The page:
Today is a palindrome day, i.e. the date written in the format YYYYmmdd can be read in reverse order to give the same result.
An article in a swiss newspaper reported, that this is the first palindrome day for 900 years, a little thinking about the problem easily will give you dates like 2001-10-02, 2010-01-02 or 2011-11-02 that are also palindrome days, but only for the format yyyyMMdd, different dates are palindrome dates for ddMMyyyy. I was curious to see how many palindrome days in either format exist from a given date (I used the year 1 AD (there is no year 0!!!), so I created this little script that prints out all the palindrome days since 01.01.01, days that are palindromes in both formats are highlighted:
The flaming star nebula IC405 is visible at the upper right in this image, it is a cloud of glowing hydrogen excited by the very hot O-type star AE Aurigae. AE Aurigae is believed to be a former member of a multiple star in the trapezium of Orion. When two binary stars got too close to each other, AE Auriga and presumably also Mu Columbae got ejected. It is now a high velocity star just passing through this gaseous region in the constellation Auriga.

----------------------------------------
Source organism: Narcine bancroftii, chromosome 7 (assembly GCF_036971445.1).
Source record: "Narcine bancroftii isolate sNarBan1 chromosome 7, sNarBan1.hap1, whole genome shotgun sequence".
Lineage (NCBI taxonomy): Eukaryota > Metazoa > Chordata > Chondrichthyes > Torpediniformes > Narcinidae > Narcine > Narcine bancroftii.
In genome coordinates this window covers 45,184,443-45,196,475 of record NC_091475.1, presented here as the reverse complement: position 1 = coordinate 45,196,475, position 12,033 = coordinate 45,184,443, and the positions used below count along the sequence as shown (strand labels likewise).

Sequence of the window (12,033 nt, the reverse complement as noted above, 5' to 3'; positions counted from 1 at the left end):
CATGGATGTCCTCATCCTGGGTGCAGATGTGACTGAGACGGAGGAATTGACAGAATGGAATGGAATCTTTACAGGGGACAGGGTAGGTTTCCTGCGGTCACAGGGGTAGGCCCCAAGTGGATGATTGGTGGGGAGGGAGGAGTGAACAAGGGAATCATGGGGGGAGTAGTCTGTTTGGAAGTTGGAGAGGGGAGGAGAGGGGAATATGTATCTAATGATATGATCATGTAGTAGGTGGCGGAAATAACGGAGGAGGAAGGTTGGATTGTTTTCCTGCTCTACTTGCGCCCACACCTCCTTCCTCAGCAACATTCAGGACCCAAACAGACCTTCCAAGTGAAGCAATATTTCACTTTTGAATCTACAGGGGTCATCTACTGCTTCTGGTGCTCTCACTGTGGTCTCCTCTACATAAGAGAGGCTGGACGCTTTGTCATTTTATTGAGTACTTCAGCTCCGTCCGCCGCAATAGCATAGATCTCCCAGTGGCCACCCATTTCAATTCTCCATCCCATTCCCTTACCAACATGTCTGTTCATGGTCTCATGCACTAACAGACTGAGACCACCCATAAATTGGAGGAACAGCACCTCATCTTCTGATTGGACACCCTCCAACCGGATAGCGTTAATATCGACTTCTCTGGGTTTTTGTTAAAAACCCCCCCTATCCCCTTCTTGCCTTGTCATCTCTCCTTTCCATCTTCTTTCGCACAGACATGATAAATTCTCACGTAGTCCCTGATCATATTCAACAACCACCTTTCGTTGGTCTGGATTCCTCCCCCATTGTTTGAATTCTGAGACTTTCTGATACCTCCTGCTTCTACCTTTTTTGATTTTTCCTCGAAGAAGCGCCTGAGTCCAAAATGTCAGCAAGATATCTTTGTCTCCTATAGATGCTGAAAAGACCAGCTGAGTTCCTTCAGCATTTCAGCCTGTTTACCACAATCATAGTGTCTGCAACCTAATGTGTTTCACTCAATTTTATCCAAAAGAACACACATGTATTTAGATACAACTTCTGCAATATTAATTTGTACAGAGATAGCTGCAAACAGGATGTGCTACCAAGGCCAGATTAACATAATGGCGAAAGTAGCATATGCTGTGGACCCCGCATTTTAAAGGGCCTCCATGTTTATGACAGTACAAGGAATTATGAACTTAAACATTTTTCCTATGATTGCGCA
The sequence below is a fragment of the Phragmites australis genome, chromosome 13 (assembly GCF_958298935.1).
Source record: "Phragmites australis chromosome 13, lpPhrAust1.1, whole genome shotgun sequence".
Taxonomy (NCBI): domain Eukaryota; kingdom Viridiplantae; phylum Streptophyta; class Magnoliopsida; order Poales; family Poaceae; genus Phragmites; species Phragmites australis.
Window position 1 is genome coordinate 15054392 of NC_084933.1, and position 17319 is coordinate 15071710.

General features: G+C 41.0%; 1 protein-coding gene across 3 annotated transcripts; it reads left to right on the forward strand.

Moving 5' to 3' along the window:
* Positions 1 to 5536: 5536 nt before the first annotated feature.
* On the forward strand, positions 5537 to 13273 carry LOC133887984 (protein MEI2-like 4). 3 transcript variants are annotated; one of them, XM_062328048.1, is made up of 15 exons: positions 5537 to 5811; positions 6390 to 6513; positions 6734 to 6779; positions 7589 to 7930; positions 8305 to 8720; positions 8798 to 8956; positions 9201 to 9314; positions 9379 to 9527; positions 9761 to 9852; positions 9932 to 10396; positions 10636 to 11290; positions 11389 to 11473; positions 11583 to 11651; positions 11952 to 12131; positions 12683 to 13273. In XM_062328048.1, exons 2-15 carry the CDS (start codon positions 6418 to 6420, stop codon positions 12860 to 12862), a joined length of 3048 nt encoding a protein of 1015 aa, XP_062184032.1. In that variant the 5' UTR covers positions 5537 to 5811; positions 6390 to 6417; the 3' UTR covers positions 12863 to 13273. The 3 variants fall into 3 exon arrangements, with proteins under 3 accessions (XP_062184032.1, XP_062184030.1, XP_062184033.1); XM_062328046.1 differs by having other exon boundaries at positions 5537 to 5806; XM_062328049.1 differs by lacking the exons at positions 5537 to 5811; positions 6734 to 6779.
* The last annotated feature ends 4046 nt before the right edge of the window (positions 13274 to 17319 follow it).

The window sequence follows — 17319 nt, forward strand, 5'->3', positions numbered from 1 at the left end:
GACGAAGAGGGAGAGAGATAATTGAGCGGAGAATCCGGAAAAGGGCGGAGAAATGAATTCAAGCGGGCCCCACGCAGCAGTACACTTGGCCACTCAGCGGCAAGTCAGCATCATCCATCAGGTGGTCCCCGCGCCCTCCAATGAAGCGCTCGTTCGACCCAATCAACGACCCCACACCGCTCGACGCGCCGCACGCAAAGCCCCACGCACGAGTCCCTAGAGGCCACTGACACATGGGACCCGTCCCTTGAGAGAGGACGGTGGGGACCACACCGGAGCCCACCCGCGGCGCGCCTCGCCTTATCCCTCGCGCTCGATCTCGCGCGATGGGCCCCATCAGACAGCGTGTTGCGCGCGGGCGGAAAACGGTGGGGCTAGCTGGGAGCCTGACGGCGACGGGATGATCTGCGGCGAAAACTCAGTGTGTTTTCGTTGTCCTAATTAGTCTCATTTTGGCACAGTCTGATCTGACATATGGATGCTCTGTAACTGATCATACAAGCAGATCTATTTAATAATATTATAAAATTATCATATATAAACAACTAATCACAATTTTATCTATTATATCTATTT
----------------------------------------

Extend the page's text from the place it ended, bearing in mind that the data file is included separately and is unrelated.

To be able to use a wide field with nebulosity in the constellation Orion I used the unmodified Nikon Z6 in combination with a 35nm h-alpha filter to be able to show the faint hydrogen clouds which are visible here.
I tried to use a break in the clouds to photograph a long-time favourit of mine, the Taurus Molecular Cloud TMC. The conditions were far from optimal with some slight fog and clouds passing through, but after throwing away quite a few frames, I ended up with this version.
When you buy a Takahashi telescope you are confronted with many different extension tubes and adapters to create different setups for photographic or visual use. Of all the thread sizes the Takahashi FS-60CB has to offer none fits the standard 2″ (48mm) filter threads used for most photographically useful astronomical filters.